Why is India's son-in-law Boris Johnson's win good for New Delhi?
Photo: Narendra Modi/Twitter

Boris Johnson is slated to continue his tenure as the Prime Minister of UK. He has incidentally also vowed to have Brexit completed by the end of January 2020.

On Friday, Prime Minister Narendra Modi today took to Twitter to congratulate Johnson for his "return with a thumping majority".

"I wish him the best and look forward to working together for closer India-UK ties," Modi added.

Results showed the Boris-led Conservative won 326 of the 650 seats in the lower House of Commons, according to Sky News and BBC. Johnson, 55, said the victory would give him a mandate to "get Brexit done" and take the UK out of the EU next month.

Days before the country voted him to power, Johnson had vowed to partner with his Indian counterpart Prime Minister Narendra Modi on his mission to build a new India.

"British Indians have played a vital role in helping the Conservatives win elections in the past. When I told Narendrabhai [Modi] this, he just laughed and said Indians are always on the winning side," he had said.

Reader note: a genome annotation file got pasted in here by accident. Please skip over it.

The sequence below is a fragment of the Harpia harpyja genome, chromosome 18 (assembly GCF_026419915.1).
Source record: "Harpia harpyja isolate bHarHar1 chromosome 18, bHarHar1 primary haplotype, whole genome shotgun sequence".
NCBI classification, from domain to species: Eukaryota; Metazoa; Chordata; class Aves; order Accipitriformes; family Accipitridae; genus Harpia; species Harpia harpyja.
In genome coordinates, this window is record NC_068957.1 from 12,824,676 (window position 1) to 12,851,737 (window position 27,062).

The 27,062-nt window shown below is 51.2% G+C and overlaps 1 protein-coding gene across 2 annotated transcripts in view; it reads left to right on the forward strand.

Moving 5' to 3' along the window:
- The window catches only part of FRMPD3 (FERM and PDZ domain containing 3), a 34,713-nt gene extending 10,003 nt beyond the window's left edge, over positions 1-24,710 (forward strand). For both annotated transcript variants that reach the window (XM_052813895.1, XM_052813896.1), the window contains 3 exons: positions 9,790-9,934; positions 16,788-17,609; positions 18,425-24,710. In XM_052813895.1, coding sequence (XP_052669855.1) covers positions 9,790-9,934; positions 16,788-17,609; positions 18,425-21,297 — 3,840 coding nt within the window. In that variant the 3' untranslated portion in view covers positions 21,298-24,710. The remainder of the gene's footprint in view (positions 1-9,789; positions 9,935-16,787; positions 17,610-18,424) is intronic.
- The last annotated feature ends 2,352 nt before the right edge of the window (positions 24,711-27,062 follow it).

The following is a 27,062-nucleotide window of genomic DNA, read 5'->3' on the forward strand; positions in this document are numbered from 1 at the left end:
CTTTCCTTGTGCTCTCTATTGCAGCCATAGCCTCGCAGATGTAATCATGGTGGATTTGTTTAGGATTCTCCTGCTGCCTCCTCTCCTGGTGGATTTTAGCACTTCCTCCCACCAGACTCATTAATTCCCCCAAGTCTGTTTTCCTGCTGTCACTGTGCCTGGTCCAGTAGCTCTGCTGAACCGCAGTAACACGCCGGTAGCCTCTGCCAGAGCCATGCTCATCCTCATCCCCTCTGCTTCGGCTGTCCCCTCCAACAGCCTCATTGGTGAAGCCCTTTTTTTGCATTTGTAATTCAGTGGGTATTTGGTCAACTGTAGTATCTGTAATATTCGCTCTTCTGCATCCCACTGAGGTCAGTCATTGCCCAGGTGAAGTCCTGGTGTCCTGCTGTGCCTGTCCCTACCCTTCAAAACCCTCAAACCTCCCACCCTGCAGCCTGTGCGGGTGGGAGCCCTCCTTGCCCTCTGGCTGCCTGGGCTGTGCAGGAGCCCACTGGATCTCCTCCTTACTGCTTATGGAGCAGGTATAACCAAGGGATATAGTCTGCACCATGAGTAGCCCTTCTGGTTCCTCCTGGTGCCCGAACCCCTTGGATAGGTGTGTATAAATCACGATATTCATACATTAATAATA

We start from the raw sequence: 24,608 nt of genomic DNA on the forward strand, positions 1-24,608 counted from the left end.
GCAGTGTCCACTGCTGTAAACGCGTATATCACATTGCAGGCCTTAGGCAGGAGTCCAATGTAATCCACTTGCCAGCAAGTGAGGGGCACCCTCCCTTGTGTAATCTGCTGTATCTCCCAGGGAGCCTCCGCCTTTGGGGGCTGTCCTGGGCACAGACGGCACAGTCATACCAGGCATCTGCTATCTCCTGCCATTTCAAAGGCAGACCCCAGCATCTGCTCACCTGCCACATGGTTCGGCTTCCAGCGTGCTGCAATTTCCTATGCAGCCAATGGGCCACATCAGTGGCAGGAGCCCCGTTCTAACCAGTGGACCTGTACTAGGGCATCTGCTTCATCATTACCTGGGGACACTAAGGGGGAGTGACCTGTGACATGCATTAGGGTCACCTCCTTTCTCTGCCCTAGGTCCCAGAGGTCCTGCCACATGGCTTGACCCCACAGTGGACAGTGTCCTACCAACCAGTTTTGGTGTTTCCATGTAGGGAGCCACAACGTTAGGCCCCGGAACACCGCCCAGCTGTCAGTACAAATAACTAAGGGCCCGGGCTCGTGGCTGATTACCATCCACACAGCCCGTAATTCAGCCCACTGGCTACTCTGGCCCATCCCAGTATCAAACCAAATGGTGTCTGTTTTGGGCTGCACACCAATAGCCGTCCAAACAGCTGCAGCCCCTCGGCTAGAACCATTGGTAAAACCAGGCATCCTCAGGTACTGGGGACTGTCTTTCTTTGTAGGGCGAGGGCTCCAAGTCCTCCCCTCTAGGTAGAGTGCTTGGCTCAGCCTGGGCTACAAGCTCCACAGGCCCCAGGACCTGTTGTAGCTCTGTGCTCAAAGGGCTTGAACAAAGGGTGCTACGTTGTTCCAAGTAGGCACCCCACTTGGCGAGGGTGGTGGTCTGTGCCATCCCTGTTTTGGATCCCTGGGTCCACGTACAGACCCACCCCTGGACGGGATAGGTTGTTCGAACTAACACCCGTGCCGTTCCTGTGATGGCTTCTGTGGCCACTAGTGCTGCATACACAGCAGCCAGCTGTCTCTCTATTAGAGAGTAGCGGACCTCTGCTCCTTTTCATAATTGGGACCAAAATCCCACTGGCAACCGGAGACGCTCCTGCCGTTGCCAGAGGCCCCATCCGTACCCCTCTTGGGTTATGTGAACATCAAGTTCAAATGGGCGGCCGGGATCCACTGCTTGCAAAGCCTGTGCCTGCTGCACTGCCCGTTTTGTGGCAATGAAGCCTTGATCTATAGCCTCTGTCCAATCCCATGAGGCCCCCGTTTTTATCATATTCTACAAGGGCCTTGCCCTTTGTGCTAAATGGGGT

So, what does Johnson's win actually mean for India-UK ties?

Johnson, during his visit to India as the foreign secretary, had emphasised on the need for creation of a free trade pact with India that would be ready for signing when Britain exited the EU.

More recently, in August 2019, Modi had a "good" meeting with his British counterpart Boris Johnson and discussed ways to strengthen bilateral cooperation in areas like trade, investment, defence and education on the sidelines of the G-7 Summit.

Later, Johnson said that the discussion had involved the possibility of a free trade agreement.

"We agreed to strengthen our cooperation, not just on the security side where clearly the UK and India stand shoulder to shoulder in the fight against terror but also in military cooperation in the Asia-Pacific region where we share many interests. The discussions also included free trade" he was quoted by PTI as saying.

India is at present is third largest investor in Britain, while the European nation ranks fourth for India. India is also one of the biggest job-creators for the UK.

In an indirect reference to Labour's perceived anti-India stance over the issue of Kashmir, Johnson had recently noted: "There can be no place for racism or anti-India sentiment of any kind in this country".

Many speculate that he will help crack down on Khalistani separatists and their supporters too.

A third possibility lies in the extradition of India's fugitive economic offenders, such as Vijay Mallya and Nirav Modi, which could be simplified for India by the UK.

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